Deux opposés qui se rapprochent. Est-ce que cela peut fonctionner? A vous de lire pour le savoir.
Très bon bouquin! Gai, triste et frustrant a tour de rôle. Je conseille d’enchainer directement sur la suite (Le caveau de famille, par Katarina Mazetti)
Très divertissant, ce livre raconte l’histoire d’une écrivain qui part à la rencontre des habitants d’une île Britannique occupée par les allemands durant la guerre. A travers des lettres échangées avec ses proches ainsi qu’avec les habitants de Guernesey, transparaissent les peurs et la solidarité qui a unis les habitants de l’île.
J’ai beaucoup aimé ce livre. Le ton est léger et agréable. Je le recommande.
Je recommande vivement ce livre. Sous la forme d’une histoire, il contient de nombreux arguments stimulants la réflexion.
Ceci est un très bon bouquin de vacances. L’histoire est captivante même si l’on devine aisément où l’auteur tente de nous mener. Le livre est très facile a lire. Il s’agit donc d’une lecture reposante.
Moonwalking with Einstein or the power of imagery in memorizing!
The author, impressed by participants in memory championships, dives into their techniques. He discovers that it is possible to improve ones memory by using memory palaces and out of the ordinary images to represent the elements to remember. The technique seems to require a lot of practice and energy. It requires to focus on the task which is likely the main requirement for memorization.
The story takes place during the first world war. What is interesting is that the main characters are from different countries, giving the reader different point of views. The story starts before the war and let us see why and how it all started. I have to say that however interesting I much preferred the « Pillars of the Earth ».
This book is more about the author’s family life and how she handles it than about yoga, even if yoga is present all along. When the author stops considering child raising as a test that she has to pass with the maximum score is she finally able to enjoy life. It is a good book.
Henrietta Lacks died very young from a cervix cancer. Her cervix cells were taken without her knowledge and consent. They contributed to significant progress in medical research but they were also used for non-pacific experiences she may never have agreed on. Her non-educated family was left in the dark for many years. They imagined the worst scenarios. They were frustrated their mother’s contribution to science was not acknowledged and to furthermore not be able to afford medical treatment themselves. Should they benefit a portion of the profit generated by these cells?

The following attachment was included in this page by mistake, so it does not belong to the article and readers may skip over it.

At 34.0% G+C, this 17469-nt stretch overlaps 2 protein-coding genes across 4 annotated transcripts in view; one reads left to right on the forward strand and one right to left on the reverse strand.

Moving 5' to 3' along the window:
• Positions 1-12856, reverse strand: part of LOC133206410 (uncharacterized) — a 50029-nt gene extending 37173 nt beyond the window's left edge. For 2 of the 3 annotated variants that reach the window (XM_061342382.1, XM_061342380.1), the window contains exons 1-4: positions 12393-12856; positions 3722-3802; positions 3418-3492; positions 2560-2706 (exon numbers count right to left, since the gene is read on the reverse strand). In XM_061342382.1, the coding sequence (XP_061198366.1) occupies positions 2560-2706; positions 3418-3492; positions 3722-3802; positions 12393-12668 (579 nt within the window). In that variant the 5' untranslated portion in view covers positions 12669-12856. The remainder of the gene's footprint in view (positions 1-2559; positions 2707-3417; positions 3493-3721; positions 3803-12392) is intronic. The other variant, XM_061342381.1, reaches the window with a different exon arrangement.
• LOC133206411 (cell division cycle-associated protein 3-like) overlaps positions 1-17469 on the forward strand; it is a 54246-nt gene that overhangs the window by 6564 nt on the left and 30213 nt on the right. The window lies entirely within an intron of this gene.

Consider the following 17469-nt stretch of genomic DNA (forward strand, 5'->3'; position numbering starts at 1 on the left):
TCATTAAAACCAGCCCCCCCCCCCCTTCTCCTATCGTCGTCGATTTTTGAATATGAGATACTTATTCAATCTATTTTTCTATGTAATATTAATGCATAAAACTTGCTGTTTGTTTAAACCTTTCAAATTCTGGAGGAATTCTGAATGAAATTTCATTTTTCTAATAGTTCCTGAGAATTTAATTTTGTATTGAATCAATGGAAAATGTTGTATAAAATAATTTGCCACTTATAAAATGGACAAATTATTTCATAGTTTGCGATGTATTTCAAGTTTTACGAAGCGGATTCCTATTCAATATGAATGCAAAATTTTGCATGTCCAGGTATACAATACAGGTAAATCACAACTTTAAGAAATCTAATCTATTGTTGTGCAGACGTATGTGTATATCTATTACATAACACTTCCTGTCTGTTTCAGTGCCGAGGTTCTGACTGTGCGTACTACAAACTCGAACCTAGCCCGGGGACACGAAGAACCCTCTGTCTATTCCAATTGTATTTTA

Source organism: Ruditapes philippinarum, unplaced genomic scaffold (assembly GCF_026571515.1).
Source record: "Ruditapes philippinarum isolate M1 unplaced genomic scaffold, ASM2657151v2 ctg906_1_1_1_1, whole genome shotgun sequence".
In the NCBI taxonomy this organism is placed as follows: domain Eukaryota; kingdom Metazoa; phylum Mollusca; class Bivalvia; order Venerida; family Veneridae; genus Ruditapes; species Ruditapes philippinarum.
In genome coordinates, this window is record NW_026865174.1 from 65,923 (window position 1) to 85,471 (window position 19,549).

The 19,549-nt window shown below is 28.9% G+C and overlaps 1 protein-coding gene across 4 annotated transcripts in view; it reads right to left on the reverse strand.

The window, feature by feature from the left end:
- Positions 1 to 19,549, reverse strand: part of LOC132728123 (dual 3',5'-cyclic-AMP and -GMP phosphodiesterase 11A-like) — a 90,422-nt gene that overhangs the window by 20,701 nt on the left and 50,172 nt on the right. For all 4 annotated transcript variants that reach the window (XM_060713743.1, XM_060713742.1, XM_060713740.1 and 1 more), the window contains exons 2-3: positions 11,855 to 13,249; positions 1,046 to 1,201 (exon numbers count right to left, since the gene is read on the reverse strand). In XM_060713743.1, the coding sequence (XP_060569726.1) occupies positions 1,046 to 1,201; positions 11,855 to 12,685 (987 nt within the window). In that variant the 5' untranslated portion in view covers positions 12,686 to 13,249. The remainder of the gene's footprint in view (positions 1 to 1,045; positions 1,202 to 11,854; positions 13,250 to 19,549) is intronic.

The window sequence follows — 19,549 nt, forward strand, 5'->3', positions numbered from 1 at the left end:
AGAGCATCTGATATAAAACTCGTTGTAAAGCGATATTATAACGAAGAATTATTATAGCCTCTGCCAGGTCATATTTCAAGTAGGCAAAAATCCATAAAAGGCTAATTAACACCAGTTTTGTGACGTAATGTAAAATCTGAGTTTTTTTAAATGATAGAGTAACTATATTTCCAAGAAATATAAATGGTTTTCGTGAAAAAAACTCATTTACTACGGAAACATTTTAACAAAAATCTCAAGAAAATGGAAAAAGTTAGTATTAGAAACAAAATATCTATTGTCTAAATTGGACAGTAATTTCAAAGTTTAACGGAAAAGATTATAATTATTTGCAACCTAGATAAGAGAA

Apart from the story of Henrietta, her family, their feelings and the contribution of her cells to science, this books ends with a chapter on what is allowed regarding the blood and cells we leave behind after medical treatment. The situation did not evolve so much. These samples are considered as waste for doctors/researchers to dispose as they wish. Consent is still not required to experiment on these samples. What evolved a bit is the respect of the patients’ right to privacy.
I liked reading this book, especially at the beginning. What I enjoyed is reading about the ideas that drove the development of Facebook. I appreciated getting answers to the following questions. Why does a user have a single identity? Why does Facebook imposes sharing to all of one’s friends instead of sub-groups? How did the service and the company evolve?
When I reached the middle of the book, I got tired of it. It was fed-up about the lengthy explanations on Facebook’s money raising process.
An old guy at a nursing home remembers chunks of his life. He worked at a circus. The tale goes back and forth between his current decrepit life and his memories. The main character is a very nice, likable person despite his moods as an old man. However, I found the description of the circus life as being very violent and unforgiving. As said at the end of the book, it is a pure fiction apart from some extracts that relate to events that may have happened in some circus, like the lemonade thieving elephant.